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HIV Screening of Pregnant Women and Newborns specialists) can provide careful surveillance of immunologic function and the signs or symptoms indicative of HIV-related opportunistic infection, both of which facilitate optimal management of her pregnancy and her own medical care (Minkoff et al., 1990). The committee concludes that screening pregnant women for the purpose of early diagnosis and treatment is both an achievable and compelling objective.2 This conclusion rests on the fact that available therapies for HIV disease, a life-threatening condition, have been shown to delay progression and minimize symptoms of disease in nonpregnant adults. However, treatment regimens (e.g., zidovudine therapy and PCP prophylaxis) may need slight modifications for HIV-infected pregnant women. Traditionally, caregivers use caution in prescribing drug therapy during pregnancy because of possible teratogenesis or unknown fetal toxicities associated with a particular therapeutic agent. For example, in regard to PCP prophylaxis, the Public Health Service has warned that "since neither aerosol pentamidine nor oral trimethoprim-sulfamethoxazole (TMP-SMX) prophylaxis is known to be safe in association with pregnancy, it is inadvisable to give either agent to HIV-infected pregnant women. Rather, such women should be monitored carefully for symptoms, signs, or laboratory abnormalities suggestive of PCP. Prophylaxis can then be considered for use in the postpartum period" (CDC, 1989b:6). No doubt, historical precedent served as a guide in making this recommendation, but its appropriateness, given current conditions, has generated some debate among obstetricians. Many obstetrical experts contend that the standard of care for HIV-infected nonpregnant adults should also apply to HIV-infected pregnant women, based on careful monitoring of immunologic function through serial CD4+ cell counts. Asymptomatic nonpregnant adults with CD4+ cell counts of 200 or less are at significantly greater risk of Pneumocystis pneumonia than those with higher counts; the presence independently of thrush or persistent fever enhances this risk (CDC, 1989b; Phair et al., 1990). Extrapolating from data in nonpregnant adults, it has been estimated that pregnant women with CD4+ cell counts below 200 may face roughly a 20 percent (or greater, if fever or thrush is present) chance of developing PCP during pregnancy. Primary prophylaxis against PCP is currently recommended for HIV-infected nonpregnant adults with CD4+ cell counts of less than 200 (CDC, 1989b), and most obstetrical experts argue that such therapy should also be offered to HIV-infected pregnant women with this same level of immune deficiency. Zidovudine therapy currently is also recommended for 2    Specific circumstances under which screening should take place are described in subsequent recommendations.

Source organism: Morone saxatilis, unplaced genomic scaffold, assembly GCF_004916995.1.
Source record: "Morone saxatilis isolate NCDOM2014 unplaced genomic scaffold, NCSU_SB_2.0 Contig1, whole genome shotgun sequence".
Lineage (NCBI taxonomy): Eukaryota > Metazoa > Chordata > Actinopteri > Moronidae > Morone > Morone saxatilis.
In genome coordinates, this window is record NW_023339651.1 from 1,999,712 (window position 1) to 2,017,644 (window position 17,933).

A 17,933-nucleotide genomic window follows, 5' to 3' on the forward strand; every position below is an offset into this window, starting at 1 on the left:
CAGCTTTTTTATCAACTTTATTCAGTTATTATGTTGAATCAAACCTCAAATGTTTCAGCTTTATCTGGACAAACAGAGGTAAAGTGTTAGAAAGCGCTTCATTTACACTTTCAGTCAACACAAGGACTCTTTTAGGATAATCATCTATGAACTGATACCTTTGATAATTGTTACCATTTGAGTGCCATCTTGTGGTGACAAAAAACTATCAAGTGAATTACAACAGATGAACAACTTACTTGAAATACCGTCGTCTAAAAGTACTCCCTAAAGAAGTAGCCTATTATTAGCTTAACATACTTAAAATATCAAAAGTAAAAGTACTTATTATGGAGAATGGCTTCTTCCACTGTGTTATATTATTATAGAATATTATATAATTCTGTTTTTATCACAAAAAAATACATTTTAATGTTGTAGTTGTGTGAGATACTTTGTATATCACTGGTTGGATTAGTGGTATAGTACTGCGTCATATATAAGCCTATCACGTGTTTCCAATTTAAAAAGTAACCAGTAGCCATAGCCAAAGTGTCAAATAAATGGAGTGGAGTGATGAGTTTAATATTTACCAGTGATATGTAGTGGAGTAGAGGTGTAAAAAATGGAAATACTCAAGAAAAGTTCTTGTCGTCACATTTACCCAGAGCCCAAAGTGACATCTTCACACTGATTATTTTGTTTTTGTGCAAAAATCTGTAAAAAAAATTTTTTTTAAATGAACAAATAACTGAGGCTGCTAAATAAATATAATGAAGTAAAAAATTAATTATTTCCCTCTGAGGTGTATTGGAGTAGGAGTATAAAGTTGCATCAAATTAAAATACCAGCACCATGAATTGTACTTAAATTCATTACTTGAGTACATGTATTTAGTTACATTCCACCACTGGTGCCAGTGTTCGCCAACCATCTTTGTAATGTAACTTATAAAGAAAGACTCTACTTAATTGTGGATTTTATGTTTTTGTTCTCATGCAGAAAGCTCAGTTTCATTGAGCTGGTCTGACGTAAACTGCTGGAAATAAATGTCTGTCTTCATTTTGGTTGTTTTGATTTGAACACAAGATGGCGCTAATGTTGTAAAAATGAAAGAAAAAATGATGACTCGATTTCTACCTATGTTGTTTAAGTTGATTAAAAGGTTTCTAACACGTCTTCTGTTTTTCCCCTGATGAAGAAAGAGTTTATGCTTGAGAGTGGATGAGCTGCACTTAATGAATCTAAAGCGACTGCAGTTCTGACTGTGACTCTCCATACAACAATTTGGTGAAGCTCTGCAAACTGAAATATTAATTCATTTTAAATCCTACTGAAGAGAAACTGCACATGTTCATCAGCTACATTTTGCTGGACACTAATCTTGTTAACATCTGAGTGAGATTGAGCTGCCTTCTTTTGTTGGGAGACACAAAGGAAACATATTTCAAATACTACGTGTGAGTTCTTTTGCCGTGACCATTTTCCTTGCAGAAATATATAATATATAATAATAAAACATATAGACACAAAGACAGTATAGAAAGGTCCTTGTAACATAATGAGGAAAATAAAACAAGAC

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HIV Screening of Pregnant Women and Newborns both symptomatic and asymptomatic HIV-infected nonpregnant adults with CD4+ cell counts below 500 (NIAID, 1990). Because HIV-infected pregnant women with CD4+ cell counts below 200 are at greatest risk of clinical deterioration, most obstetrical experts concur that administering zidovudine to these women during pregnancy is probably appropriate and may prevent further disease progression. There is much less consensus on whether zidovudine should be administered to HIV-infected pregnant women with moderately diminished CD4+ cells (i.e., CD4+ cell counts between 200 and 500). In this case, it is considered prudent to postpone antiretroviral therapy until the postpartum period. These women should, nevertheless, be carefully followed during pregnancy for evidence of further CD4+ cell depletion that would warrant more aggressive therapeutic intervention. Concern for potential fetal toxicity has not been absent from discussions of appropriate management and treatment of HIV-infected pregnant women. To date, there are insufficient data on zidovudine therapy during pregnancy to draw conclusions about short-term fetal toxicity or adverse pregnancy outcomes related to such therapy. There is additional uncertainty regarding zidovudine's long-term effects and potential toxicities for the infant. Similarly, the fetal and neonatal risks associated with trimethoprim-sulfamethoxazole or aerosolized pentamidine therapy during pregnancy have not been delineated. Sulfa drug therapy in newborns has been associated with the displacement of bilirubin from its protein-binding sites, leading to increased blood levels of free bilirubin that can penetrate the brain and cause severe neurological damage. Because trimethoprim-sulfamethoxazole readily crosses the placenta, there is a theoretical risk of fetal or neonatal harm, although congenital abnormalities or adverse consequences in infants as a result of maternal trimethoprim-sulfamethoxazole therapy appear to be rare (Minkoff and Feinkind, 1989). However, TMP-SMX therapy during pregnancy and its effects on infant outcome have not been extensively studied. (Studies of another form of sulfonamide therapy during pregnancy concluded that the risk of bilirubin displacement in the newborn would not be increased as a result of such therapy [Jarnerot et al., 1981a,b; Esbjorner et al., 1987].) Aerosolized pentamidine has little systemic absorption (Montgomery et al., 1987) and therefore would be expected to have minimal effects on the fetus or infant, although its use during pregnancy has received little study. As a result, despite these uncertainties, the committee finds that the health risks inherent in deferring antiretroviral treatment. or PCP prophylaxis of severely immunocompromised HIV-infected pregnant women (i.e., those with CD4+ cell counts below 200) outweigh the potential fetal or neonatal risks at this time. Therefore, the committee recommends that